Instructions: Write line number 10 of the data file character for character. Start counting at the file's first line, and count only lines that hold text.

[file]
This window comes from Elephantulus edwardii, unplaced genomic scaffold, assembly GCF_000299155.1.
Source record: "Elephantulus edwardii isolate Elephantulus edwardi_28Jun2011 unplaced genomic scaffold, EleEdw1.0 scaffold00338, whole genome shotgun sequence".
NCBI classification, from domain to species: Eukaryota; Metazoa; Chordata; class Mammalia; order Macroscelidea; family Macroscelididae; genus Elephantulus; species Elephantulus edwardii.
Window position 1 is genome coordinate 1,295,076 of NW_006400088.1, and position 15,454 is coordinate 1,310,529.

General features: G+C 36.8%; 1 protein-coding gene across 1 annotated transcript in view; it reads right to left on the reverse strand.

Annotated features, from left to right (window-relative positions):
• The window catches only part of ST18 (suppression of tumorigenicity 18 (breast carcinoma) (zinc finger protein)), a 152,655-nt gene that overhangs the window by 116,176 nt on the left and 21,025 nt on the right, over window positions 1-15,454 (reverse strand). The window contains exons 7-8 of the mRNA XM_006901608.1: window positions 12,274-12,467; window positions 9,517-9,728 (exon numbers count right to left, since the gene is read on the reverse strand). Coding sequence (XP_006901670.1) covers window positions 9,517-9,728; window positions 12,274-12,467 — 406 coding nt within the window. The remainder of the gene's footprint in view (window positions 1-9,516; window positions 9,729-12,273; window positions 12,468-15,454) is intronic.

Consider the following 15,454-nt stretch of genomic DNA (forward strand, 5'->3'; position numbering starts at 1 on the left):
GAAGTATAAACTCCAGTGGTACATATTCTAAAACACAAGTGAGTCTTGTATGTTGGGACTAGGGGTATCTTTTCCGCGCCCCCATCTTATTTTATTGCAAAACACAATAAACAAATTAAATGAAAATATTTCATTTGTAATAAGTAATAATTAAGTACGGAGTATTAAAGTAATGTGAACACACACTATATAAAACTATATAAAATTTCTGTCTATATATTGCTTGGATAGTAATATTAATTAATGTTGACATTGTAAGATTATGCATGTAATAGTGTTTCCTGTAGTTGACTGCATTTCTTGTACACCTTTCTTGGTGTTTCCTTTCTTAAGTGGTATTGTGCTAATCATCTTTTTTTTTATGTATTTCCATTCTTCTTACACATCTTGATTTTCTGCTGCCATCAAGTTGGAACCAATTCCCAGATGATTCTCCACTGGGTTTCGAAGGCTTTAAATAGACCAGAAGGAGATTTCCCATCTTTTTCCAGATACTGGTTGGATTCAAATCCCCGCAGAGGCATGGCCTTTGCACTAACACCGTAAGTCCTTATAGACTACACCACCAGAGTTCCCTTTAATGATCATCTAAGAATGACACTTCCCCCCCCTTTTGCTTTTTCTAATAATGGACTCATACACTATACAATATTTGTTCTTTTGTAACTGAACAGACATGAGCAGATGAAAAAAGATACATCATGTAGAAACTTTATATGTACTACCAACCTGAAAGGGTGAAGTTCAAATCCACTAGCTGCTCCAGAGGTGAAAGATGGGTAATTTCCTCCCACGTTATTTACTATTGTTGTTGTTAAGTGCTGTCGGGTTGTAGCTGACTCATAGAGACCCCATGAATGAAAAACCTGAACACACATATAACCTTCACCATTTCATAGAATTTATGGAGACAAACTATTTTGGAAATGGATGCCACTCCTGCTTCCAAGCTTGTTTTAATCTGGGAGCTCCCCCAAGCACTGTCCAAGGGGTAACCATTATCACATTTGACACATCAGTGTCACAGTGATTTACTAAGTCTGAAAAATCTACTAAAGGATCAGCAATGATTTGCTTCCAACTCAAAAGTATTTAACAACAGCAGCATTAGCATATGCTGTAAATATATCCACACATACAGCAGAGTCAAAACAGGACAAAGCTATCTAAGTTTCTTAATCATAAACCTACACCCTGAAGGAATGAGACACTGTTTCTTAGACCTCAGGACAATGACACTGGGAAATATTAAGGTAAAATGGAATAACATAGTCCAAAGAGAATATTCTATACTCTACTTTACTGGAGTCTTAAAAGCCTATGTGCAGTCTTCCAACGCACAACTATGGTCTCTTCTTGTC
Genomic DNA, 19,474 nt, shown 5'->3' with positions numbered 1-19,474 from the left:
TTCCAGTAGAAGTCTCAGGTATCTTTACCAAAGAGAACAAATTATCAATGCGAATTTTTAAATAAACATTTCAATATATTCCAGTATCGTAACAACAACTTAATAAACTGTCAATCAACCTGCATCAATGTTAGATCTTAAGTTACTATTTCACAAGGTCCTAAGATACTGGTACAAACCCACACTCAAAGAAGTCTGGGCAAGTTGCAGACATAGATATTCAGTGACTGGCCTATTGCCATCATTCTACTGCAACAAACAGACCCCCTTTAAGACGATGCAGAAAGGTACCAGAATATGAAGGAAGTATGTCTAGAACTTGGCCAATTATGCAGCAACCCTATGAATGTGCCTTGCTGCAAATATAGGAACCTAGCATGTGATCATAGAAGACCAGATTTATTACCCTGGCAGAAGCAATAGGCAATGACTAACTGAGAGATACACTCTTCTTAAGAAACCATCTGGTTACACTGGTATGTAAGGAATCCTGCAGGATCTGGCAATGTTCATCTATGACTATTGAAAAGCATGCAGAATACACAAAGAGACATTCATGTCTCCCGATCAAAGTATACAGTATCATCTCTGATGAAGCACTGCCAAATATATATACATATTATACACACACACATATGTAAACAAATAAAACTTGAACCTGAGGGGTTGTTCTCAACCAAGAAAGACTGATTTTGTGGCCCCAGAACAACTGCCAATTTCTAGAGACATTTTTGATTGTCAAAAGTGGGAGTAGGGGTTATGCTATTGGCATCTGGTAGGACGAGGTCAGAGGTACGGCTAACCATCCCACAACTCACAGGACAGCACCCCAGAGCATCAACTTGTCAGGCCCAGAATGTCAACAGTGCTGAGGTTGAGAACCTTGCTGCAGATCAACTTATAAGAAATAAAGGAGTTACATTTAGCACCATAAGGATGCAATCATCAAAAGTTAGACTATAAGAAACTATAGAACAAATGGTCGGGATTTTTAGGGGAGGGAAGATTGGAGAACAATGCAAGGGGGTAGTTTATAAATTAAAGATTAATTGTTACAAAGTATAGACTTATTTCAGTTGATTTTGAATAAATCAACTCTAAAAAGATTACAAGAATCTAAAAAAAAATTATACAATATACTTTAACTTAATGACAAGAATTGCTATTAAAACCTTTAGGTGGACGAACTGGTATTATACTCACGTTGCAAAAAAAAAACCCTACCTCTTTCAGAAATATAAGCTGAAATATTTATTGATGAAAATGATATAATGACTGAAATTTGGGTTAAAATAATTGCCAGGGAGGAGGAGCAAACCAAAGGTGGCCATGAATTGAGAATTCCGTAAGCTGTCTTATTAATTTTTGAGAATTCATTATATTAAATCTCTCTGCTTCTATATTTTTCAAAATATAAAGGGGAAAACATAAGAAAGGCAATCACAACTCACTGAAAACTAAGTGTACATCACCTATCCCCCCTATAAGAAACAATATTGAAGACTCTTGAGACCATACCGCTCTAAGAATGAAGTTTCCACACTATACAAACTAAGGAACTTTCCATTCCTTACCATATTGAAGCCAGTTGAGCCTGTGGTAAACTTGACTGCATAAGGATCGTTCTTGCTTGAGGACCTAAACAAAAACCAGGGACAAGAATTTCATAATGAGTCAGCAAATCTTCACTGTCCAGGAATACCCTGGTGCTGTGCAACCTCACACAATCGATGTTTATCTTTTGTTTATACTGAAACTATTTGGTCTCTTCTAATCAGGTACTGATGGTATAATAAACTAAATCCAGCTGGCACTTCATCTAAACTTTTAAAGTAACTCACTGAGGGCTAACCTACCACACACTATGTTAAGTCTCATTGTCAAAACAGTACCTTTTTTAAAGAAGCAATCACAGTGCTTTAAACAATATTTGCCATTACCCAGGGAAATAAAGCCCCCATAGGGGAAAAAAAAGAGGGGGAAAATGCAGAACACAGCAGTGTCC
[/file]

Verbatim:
Genomic DNA, 19,474 nt, shown 5'->3' with positions numbered 1-19,474 from the left: